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The Story of Eclipses


Sai ePublications
December 9, 2015
Science & Nature

Book Details

I fear, be taken as a truism that "the man in the street" (collectively, the "general public") knows little and cares less for what is called physical science. Now and again when something remarkable happens, such as a great thunderstorm, or an earthquake, or a volcanic eruption, or a brilliant comet, or a total eclipse, something in fact which has become the talk of the town, our friend will condescend to give the matter the barest amount of attention, whilst he is filling his pipe or mixing a whisky and soda; but there is not in England that general attention given to the displays of nature and the philosophy of those displays, which certainly is a characteristic of the phlegmatic German. However, things are better than they used to be, and the forthcoming total eclipse of the Sun of May 28, 1900 (visible as it will be as a partial eclipse all over Great Britain and Ireland, and as a total eclipse in countries so near to Great Britain as Spain and Portugal, to say nothing of the United States), will probably not only attract a good deal of attention on the part of many millions of English-speaking people, but may also be expected to induce a numerically respectable remnant to give their minds and thoughts, with a certain amount of patient attention, to the Science and Philosophy of Eclipses.

There are other causes likely to co-operate in bringing this about. It is true that men's minds are more enlightened at the end of the 19th century than they were at the end of the 16th century, and that a trip to Spain will awaken vastly different thoughts in the year 1900 to those which would have been awakened, say in the year 1587; but for all that, a certain amount of superstition still lingers in the world, and total eclipses as well as comets still give rise to feelings of anxiety and alarm amongst ill-educated villagers even in so-called civilized countries. Some amusing illustrations of this will be presented in due course. For the moment let me content myself by stating the immediate aim of this little book, and the circumstances which have led to its being written. What those circumstances are will be understood generally from what has been said already. Its aim is the unambitious one of presenting in readable yet sound scientific language a popular account of eclipses of the Sun and Moon, and (very briefly) of certain kindred astronomical phenomena which depend upon causes in some degree similar to those which operate in connection with eclipses. These kindred phenomena are technically known as "Transits" and "Occultations." Putting these two matters entirely aside for the present, we will confine our attention in the first instance to eclipses; and as eclipses of the Sun do not stand quite on the same footing as eclipses of the Moon, we will, after stating the general circumstances of the case, put the eclipses of the Moon aside for a while.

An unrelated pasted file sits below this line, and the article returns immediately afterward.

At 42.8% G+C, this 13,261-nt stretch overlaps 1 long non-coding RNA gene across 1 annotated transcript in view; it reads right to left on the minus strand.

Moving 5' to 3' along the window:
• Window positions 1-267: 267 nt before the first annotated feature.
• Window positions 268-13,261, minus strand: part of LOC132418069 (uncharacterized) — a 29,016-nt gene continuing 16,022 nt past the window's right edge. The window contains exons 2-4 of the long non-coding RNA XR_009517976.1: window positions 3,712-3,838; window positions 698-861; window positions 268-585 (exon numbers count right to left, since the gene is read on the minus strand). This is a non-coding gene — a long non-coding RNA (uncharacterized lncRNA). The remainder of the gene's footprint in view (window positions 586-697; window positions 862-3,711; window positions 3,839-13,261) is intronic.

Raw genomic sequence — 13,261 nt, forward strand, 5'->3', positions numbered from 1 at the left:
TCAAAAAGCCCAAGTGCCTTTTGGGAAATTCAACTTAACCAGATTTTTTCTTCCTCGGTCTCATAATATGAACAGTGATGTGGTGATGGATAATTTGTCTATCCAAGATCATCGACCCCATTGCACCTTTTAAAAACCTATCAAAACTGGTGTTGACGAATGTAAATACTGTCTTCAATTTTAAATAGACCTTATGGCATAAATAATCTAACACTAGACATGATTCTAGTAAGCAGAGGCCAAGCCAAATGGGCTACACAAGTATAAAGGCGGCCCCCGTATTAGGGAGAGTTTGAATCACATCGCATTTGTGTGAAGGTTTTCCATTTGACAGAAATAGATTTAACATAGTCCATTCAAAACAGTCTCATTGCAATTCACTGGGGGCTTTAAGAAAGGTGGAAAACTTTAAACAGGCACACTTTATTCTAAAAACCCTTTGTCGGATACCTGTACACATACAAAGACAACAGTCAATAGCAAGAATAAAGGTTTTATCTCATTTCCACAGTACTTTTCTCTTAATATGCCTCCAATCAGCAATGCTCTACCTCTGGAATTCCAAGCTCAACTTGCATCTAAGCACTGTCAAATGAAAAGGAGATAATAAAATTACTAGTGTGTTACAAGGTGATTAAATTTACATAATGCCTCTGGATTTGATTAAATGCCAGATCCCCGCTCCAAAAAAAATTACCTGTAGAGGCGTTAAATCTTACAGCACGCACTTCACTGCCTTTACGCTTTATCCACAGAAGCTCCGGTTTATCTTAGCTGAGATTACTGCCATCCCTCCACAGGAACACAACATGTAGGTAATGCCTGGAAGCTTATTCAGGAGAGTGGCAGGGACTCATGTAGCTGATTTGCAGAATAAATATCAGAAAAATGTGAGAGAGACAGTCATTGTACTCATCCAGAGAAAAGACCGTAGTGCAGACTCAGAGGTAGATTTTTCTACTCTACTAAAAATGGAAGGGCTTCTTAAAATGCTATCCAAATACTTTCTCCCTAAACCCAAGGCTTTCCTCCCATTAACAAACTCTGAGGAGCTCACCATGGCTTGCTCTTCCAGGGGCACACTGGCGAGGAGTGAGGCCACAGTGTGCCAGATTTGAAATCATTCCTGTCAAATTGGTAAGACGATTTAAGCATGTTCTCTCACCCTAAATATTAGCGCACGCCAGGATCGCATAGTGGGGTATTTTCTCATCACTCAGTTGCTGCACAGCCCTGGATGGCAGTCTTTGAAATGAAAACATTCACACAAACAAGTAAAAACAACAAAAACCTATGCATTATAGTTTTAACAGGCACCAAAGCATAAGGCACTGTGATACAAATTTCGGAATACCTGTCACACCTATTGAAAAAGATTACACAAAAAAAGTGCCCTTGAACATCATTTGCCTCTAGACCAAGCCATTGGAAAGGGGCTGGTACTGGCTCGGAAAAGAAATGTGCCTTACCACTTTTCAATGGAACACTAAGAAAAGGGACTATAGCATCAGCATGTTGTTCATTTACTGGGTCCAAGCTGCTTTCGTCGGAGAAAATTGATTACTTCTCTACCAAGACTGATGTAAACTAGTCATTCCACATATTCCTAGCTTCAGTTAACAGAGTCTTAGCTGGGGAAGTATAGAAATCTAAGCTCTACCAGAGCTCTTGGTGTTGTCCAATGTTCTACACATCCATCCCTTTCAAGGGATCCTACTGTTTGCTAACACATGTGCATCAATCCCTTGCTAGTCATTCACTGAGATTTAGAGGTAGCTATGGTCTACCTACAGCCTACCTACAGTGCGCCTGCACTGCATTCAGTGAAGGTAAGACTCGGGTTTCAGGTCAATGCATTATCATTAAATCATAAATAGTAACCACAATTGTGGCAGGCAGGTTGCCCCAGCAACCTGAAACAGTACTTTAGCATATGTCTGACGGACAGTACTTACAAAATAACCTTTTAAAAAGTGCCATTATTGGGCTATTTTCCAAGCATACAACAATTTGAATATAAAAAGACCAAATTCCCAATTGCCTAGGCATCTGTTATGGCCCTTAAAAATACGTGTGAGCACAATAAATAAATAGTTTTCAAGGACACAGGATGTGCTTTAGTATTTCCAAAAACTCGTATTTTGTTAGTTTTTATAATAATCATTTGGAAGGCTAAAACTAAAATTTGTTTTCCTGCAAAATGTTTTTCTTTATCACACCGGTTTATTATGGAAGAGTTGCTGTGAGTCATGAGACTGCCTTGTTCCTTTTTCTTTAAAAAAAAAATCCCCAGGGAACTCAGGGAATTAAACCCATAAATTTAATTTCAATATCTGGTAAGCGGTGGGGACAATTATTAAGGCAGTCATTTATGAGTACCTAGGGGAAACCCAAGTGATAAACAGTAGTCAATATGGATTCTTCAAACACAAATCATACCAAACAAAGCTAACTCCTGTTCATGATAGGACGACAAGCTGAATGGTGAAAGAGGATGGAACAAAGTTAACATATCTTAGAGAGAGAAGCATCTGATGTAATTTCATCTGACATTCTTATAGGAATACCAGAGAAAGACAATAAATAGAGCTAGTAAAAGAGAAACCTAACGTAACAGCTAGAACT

Author Description

George Frederick Chambers was a barrister, amateur astronomer and author, who wrote a number of popular books about science. Chambers was born on 18 October 1841 at Upton-upon-Severn, Worcestershire.

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